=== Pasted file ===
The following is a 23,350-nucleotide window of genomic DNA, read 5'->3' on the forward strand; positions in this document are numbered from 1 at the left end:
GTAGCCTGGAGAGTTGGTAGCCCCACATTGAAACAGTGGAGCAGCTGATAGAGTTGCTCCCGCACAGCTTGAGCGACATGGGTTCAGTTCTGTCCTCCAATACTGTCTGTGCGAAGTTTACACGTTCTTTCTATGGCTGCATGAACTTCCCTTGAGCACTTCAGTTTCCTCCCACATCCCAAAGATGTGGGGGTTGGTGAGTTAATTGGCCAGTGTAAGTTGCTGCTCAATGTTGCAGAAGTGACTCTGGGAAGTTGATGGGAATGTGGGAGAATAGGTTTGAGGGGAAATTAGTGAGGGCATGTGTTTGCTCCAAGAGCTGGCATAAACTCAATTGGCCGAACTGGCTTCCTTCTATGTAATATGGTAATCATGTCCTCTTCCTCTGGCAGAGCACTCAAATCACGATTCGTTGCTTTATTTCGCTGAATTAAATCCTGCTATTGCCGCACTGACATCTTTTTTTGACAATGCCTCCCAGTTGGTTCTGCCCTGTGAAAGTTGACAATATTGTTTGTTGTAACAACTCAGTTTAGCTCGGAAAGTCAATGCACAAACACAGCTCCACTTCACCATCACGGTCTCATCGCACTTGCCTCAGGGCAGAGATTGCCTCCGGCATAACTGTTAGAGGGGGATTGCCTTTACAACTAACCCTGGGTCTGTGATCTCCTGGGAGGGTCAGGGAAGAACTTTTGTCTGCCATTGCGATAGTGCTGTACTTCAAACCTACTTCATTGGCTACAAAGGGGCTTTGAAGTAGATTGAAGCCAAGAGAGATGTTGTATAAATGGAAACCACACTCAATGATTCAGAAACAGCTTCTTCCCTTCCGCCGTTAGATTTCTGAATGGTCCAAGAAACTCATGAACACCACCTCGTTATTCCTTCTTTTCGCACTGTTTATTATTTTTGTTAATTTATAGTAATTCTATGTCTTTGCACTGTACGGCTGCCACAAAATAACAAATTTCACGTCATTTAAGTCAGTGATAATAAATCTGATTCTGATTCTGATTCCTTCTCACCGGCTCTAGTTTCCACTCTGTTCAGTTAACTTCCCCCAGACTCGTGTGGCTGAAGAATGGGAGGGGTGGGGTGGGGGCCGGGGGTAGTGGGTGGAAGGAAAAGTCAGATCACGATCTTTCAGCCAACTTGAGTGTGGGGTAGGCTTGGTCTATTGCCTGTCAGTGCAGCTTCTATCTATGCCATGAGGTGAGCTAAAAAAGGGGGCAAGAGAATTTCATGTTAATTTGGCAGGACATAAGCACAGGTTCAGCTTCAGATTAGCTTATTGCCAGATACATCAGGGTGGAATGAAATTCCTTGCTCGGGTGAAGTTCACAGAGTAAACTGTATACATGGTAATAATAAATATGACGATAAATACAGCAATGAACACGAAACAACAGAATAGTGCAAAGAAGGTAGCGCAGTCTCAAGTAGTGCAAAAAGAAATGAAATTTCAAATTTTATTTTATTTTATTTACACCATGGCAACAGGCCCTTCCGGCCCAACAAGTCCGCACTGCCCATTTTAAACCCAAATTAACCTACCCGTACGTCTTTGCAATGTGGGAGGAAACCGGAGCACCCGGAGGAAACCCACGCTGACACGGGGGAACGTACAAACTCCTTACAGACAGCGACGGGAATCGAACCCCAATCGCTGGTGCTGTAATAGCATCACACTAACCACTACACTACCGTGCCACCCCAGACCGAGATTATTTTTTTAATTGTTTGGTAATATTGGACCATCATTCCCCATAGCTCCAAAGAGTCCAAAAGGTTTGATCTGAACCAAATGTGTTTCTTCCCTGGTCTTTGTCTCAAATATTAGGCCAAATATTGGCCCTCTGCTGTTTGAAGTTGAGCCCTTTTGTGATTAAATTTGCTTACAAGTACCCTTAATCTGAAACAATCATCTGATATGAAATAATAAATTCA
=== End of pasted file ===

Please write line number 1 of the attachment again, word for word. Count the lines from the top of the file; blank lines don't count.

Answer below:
The following is a 23,350-nucleotide window of genomic DNA, read 5'->3' on the forward strand; positions in this document are numbered from 1 at the left end: